10. The coupling wire guide of claim 1, further comprising an attachment means for directly attaching the coupling portion to the previously introduced wire guide at a point between the ends of the previously introduced wire guide and retaining the previously introduced wire guide within the coupling passageway during relative translation of the coupling wire guide and previously introduced wire guide.
11. The coupling wire guide of claim 10, wherein the attachment means comprises a slot formed in the coupling portion extending from the proximal port to the distal port, the slot being in communication with the coupling passageway.
12. The coupling wire guide of claim 10, wherein the coupling portion comprises a helically wound strip that is configured to form the attachment means.
13. A coupling wire guide for coupling to a previously introduced wire guide during intracorporeal procedures, the coupling wire guide comprising:
a main body having a distal end;
a coupling tip connected to the distal end of the main body, the coupling tip including a coupling portion and a tip portion;
the tip portion including a closed distal end surface; and
the coupling portion defining a coupling passageway having a proximal port and a distal port, the distal port spaced from the distal end surface and opening radially.
14. The coupling wire guide of claim 13, wherein the proximal port is axially opening.
15. The coupling wire guide of claim 13, the coupling tip further including an attachment portion connected to the main body, the attachment portion structured as a semi-annular strip.
16. The coupling wire guide of claim 13, wherein the coupling portion is formed by a tubular member.
17. The coupling wire guide of claim 13, wherein the coupling portion is formed by a helical strip.
18. The coupling wire guide of claim 17, wherein the coupling portion is constructed of a resilient material, the helical strip flexing to receive the previously introduced wire guide.
19. The coupling wire guide of claim 17, wherein the helical strip is structured for partial un-winding and re-winding around the previously introduced wire guide.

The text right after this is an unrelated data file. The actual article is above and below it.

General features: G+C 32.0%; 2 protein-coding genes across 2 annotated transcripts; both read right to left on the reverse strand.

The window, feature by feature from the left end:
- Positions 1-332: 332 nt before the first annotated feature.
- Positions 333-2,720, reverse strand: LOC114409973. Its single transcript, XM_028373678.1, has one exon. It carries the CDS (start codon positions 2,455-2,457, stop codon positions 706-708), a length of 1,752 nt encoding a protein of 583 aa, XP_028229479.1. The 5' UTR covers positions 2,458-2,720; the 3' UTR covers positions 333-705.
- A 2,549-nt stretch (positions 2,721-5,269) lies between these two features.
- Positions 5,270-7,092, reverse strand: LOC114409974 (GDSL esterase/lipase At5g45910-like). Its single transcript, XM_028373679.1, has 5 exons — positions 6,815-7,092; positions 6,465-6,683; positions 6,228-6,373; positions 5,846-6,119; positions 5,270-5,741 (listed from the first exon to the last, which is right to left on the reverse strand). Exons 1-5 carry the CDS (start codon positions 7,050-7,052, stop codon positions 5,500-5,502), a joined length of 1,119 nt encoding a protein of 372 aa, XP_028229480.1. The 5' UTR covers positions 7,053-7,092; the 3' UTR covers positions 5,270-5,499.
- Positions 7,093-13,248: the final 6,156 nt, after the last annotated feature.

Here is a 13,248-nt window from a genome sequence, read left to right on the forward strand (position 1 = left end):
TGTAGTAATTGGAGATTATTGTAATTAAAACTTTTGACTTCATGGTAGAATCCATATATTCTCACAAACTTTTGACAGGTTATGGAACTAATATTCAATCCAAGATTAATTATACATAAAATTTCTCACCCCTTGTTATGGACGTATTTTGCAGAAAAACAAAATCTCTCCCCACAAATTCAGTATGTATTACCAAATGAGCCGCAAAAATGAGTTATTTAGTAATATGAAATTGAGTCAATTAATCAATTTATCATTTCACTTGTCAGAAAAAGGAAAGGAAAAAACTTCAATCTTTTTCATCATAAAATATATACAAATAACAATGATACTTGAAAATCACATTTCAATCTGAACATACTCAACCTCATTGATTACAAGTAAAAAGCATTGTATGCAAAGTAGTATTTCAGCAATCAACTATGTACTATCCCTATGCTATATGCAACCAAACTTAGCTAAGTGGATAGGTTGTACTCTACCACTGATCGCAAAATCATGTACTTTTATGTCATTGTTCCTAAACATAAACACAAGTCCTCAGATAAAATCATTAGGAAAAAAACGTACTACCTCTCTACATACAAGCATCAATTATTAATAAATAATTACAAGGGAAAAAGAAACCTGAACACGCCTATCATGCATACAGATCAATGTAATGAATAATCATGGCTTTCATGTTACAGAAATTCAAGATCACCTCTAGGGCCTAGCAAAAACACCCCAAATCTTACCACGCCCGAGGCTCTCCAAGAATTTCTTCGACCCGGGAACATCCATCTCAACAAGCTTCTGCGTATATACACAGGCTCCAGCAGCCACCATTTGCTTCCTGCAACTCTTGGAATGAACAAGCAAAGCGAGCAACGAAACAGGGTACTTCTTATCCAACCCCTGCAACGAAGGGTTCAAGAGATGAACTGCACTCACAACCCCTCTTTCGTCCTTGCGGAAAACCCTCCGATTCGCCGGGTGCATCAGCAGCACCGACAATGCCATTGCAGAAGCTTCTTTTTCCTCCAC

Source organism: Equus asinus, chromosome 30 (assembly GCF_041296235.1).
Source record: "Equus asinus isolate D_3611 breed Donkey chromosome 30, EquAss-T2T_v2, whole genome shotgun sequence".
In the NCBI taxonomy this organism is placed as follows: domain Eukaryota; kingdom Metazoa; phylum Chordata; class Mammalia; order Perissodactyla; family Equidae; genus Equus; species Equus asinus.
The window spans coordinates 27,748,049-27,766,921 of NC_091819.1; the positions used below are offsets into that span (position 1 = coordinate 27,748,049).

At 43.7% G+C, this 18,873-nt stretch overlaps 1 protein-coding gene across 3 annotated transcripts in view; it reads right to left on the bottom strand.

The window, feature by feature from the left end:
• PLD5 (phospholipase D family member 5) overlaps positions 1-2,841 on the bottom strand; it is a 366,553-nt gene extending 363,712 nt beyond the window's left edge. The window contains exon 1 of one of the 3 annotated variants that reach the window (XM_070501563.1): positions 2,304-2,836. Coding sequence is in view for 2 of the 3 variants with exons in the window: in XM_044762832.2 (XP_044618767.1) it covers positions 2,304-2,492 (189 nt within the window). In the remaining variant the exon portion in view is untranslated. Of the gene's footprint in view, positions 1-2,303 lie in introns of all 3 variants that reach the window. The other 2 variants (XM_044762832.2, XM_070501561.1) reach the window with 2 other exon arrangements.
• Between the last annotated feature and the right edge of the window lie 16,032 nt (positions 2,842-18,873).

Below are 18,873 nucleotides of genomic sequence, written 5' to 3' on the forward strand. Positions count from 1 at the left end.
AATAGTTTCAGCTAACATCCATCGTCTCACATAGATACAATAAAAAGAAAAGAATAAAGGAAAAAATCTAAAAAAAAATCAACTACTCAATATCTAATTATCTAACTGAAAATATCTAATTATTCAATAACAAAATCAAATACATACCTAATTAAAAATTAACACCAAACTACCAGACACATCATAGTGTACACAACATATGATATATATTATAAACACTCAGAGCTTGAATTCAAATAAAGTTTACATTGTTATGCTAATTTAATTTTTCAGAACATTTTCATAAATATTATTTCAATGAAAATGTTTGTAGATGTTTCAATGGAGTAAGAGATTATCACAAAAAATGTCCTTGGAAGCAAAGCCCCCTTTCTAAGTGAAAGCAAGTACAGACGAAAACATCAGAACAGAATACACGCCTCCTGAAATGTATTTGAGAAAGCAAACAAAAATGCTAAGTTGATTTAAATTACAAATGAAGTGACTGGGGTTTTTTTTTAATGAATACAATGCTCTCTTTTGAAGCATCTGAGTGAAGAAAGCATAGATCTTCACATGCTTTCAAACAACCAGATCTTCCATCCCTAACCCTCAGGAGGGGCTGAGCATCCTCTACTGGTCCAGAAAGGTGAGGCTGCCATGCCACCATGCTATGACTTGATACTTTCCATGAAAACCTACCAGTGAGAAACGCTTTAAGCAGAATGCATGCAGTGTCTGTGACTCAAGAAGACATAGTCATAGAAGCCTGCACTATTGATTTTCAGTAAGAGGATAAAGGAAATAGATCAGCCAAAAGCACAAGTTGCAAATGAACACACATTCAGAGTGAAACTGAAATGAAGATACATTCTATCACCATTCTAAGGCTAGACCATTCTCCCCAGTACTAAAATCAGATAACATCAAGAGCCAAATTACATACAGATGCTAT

20. The coupling wire guide of claim 13, further comprising a slot formed in the coupling tip, the slot in communication with the coupling passageway and extending from the proximal port to the distal port, the slot having a width less than a diameter of the previously introduced wire guide.
21. The coupling wire guide of claim 13, wherein the coupling tip has an outer diameter about equal to or less than an outer diameter of the main body.
22. The coupling wire guide of claim 21, wherein the main body has an outer diameter greater that an outer diameter of the previously introduced wire guide, and wherein the coupling passageway has a diameter greater than or equal to the outer diameter of the previously introduced wire guide.
Description
CROSS-REFERENCE TO RELATED APPLICATIONS

This application claims the benefit of U.S. Provisional Application Ser. No. 60/763,511 filed on Jan. 31, 2006, entitled “WIRE GUIDE HAVING DISTAL COUPLING TIP”, the entire contents of which are incorporated herein by reference.

FIELD OF THE INVENTION

This invention relates generally to a wire guide for use in intracorporeal procedures, and more particularly relates to the construction of a wire guide to be coupled to a previously introduced wire guide for assistance during interventional procedures in vessels with proximal tortuosity, or as a more substantial wire guide for angioplasty procedures, stenting procedures, and other device placement procedures and their related devices.